Laxity and negligence at core of Morbi tragedy
While blame must also be shared by contractors and sub-contractors who allegedly used sub-par materials and cut corners, this cannot absolve local officials of abject negligence.
Proceedings in the Gujarat high court this week may not have yet got to the bottom of why a British-era bridge in Gujarat’s Morbi town collapsed, but it has made this much clear: The responsibility for the death of 135 people in the tragedy lies squarely with the municipal authorities who appeared to have awarded the contract for the repair of the 140-year-old structure to a company without any transparent tendering process, undertaken no supervision of the work done and overlooked the reopening of the bridge until it collapsed on October 30. The civic body’s repeated claim that it was unaware that the bridge was opened by the Oreva group, which was tasked with its repair and refurbishment, is hardly believable, especially when talking about a beloved tourist attraction in a small town — and the court has rightly refused to accept this argument at face value. While blame must also be shared by contractors and sub-contractors who allegedly used sub-par materials and cut corners, this cannot absolve local officials of abject negligence.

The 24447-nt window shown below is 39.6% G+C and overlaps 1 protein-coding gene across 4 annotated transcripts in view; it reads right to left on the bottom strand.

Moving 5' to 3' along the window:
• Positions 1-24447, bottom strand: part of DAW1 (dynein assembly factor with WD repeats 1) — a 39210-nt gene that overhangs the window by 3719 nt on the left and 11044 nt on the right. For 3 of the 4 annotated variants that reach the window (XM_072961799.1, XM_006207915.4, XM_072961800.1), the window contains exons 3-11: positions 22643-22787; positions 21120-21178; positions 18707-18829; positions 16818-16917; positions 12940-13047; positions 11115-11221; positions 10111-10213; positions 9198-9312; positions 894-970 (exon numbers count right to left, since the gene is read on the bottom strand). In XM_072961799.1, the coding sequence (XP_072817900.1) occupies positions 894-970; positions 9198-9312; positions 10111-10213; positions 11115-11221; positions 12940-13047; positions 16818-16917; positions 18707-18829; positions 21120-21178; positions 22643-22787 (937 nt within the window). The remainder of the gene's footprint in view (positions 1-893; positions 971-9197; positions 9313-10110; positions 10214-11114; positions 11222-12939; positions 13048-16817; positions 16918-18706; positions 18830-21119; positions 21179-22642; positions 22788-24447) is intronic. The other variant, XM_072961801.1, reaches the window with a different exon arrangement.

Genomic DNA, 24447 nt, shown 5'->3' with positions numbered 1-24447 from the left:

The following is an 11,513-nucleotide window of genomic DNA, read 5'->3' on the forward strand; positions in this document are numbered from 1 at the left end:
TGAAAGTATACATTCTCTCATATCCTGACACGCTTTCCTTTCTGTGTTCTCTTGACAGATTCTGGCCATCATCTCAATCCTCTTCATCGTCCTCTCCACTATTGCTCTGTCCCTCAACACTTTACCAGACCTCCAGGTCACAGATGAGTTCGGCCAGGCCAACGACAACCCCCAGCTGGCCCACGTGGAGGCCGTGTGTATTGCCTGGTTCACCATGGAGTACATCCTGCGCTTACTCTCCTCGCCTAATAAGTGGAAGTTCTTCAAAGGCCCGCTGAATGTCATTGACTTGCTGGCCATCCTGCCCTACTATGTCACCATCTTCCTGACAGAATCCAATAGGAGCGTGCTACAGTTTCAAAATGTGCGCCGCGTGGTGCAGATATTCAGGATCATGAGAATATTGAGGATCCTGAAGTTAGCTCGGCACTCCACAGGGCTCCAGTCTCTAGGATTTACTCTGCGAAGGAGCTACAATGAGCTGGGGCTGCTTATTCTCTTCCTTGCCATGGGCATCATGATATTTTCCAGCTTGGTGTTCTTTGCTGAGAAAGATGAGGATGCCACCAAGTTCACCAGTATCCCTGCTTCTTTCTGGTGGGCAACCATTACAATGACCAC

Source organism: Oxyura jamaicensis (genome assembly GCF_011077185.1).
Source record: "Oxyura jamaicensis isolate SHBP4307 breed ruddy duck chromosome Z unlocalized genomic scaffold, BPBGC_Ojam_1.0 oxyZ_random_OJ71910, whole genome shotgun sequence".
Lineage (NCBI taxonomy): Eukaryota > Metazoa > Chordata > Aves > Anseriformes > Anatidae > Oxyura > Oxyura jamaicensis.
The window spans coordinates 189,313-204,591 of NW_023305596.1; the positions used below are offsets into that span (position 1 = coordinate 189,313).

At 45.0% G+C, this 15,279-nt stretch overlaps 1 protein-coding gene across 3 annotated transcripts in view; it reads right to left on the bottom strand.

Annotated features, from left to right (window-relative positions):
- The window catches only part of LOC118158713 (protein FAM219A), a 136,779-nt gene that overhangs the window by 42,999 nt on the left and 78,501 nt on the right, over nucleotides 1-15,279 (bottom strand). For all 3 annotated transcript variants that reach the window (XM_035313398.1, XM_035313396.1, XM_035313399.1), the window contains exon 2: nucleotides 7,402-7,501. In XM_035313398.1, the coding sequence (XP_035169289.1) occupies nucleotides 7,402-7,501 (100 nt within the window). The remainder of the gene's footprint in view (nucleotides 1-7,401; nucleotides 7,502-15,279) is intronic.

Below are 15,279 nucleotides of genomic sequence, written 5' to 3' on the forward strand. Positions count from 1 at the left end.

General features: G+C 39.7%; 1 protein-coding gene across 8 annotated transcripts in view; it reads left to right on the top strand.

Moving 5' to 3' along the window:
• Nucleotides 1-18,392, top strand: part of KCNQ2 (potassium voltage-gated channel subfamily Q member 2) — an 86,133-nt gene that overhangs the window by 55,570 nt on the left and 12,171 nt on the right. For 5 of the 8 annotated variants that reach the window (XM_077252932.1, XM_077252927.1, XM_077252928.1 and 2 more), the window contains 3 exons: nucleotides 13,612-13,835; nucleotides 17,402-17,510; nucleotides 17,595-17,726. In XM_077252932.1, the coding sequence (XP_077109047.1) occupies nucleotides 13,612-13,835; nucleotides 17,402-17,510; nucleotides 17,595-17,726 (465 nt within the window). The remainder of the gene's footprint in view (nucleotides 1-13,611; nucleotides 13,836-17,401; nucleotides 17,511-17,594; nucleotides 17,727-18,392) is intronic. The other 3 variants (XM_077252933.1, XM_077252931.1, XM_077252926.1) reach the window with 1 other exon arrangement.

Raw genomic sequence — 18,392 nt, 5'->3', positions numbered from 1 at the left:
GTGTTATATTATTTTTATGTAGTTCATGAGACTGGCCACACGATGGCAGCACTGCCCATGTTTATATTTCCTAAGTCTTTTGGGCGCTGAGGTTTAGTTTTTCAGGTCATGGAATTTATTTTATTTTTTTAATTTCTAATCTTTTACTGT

The court’s proactiveness also contrasts sharply with the unimpressive response from the local authorities. Despite three weeks having passed, the head of the company that carried out the repair work remains untraceable and hasn’t even been questioned. The police action appears to have stopped at arresting some low-level officials and political reaction is also muted. The head of the municipal corporation has been suspended, yes, but there is no firm explanation for the alleged discrepancies. This is not unusual in a country where criminal investigations often run into hurdles created by political expediency and official hierarchies. But that doesn’t make it any less tragic.